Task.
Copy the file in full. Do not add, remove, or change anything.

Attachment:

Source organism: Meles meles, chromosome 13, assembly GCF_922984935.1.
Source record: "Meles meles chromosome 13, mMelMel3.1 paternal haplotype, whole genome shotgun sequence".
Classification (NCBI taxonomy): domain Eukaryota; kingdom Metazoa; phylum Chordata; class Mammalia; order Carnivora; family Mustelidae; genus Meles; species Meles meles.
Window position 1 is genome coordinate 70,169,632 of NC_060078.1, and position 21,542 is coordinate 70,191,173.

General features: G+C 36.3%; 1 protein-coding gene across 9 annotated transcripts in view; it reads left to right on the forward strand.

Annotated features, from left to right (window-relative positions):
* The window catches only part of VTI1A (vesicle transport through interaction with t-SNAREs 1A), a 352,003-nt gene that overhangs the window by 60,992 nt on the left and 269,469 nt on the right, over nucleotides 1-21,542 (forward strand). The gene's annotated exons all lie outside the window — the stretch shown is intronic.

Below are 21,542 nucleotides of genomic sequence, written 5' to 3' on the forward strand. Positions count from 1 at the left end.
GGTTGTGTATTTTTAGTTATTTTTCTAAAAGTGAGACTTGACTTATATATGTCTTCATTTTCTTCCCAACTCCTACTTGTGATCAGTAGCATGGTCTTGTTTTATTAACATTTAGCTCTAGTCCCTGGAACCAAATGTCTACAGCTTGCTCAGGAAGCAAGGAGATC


Source organism: Meles meles, chromosome 13, assembly GCF_922984935.1.
Source record: "Meles meles chromosome 13, mMelMel3.1 paternal haplotype, whole genome shotgun sequence".
Classification (NCBI taxonomy): domain Eukaryota; kingdom Metazoa; phylum Chordata; class Mammalia; order Carnivora; family Mustelidae; genus Meles; species Meles meles.
Window position 1 is genome coordinate 70,169,632 of NC_060078.1, and position 21,542 is coordinate 70,191,173.

General features: G+C 36.3%; 1 protein-coding gene across 9 annotated transcripts in view; it reads left to right on the forward strand.

Annotated features, from left to right (window-relative positions):
* The window catches only part of VTI1A (vesicle transport through interaction with t-SNAREs 1A), a 352,003-nt gene that overhangs the window by 60,992 nt on the left and 269,469 nt on the right, over nucleotides 1-21,542 (forward strand). The gene's annotated exons all lie outside the window — the stretch shown is intronic.

Below are 21,542 nucleotides of genomic sequence, written 5' to 3' on the forward strand. Positions count from 1 at the left end.
GGTTGTGTATTTTTAGTTATTTTTCTAAAAGTGAGACTTGACTTATATATGTCTTCATTTTCTTCCCAACTCCTACTTGTGATCAGTAGCATGGTCTTGTTTTATTAACATTTAGCTCTAGTCCCTGGAACCAAATGTCTACAGCTTGCTCAGGAAGCAAGGAGATC